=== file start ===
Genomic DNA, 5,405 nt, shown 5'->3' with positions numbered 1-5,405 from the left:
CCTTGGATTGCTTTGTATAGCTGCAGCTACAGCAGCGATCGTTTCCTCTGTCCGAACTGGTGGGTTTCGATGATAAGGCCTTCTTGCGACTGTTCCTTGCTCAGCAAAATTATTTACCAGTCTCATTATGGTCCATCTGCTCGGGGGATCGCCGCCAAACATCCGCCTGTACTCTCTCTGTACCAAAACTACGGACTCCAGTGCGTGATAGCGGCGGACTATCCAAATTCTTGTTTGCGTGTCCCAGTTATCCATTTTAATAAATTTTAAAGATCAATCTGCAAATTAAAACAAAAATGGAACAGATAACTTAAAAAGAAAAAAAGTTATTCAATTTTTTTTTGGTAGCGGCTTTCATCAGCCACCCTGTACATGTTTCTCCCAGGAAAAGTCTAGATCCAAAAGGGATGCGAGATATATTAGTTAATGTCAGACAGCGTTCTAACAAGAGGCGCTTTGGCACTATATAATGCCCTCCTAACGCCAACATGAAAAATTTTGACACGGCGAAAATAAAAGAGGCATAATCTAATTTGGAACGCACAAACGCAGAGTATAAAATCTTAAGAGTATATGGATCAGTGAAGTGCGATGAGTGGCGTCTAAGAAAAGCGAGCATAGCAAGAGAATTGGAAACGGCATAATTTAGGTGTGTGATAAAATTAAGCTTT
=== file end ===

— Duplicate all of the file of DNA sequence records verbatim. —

Genomic DNA, 5,405 nt, shown 5'->3' with positions numbered 1-5,405 from the left:
CCTTGGATTGCTTTGTATAGCTGCAGCTACAGCAGCGATCGTTTCCTCTGTCCGAACTGGTGGGTTTCGATGATAAGGCCTTCTTGCGACTGTTCCTTGCTCAGCAAAATTATTTACCAGTCTCATTATGGTCCATCTGCTCGGGGGATCGCCGCCAAACATCCGCCTGTACTCTCTCTGTACCAAAACTACGGACTCCAGTGCGTGATAGCGGCGGACTATCCAAATTCTTGTTTGCGTGTCCCAGTTATCCATTTTAATAAATTTTAAAGATCAATCTGCAAATTAAAACAAAAATGGAACAGATAACTTAAAAAGAAAAAAAGTTATTCAATTTTTTTTTGGTAGCGGCTTTCATCAGCCACCCTGTACATGTTTCTCCCAGGAAAAGTCTAGATCCAAAAGGGATGCGAGATATATTAGTTAATGTCAGACAGCGTTCTAACAAGAGGCGCTTTGGCACTATATAATGCCCTCCTAACGCCAACATGAAAAATTTTGACACGGCGAAAATAAAAGAGGCATAATCTAATTTGGAACGCACAAACGCAGAGTATAAAATCTTAAGAGTATATGGATCAGTGAAGTGCGATGAGTGGCGTCTAAGAAAAGCGAGCATAGCAAGAGAATTGGAAACGGCATAATTTAGGTGTGTGATAAAATTAAGCTTT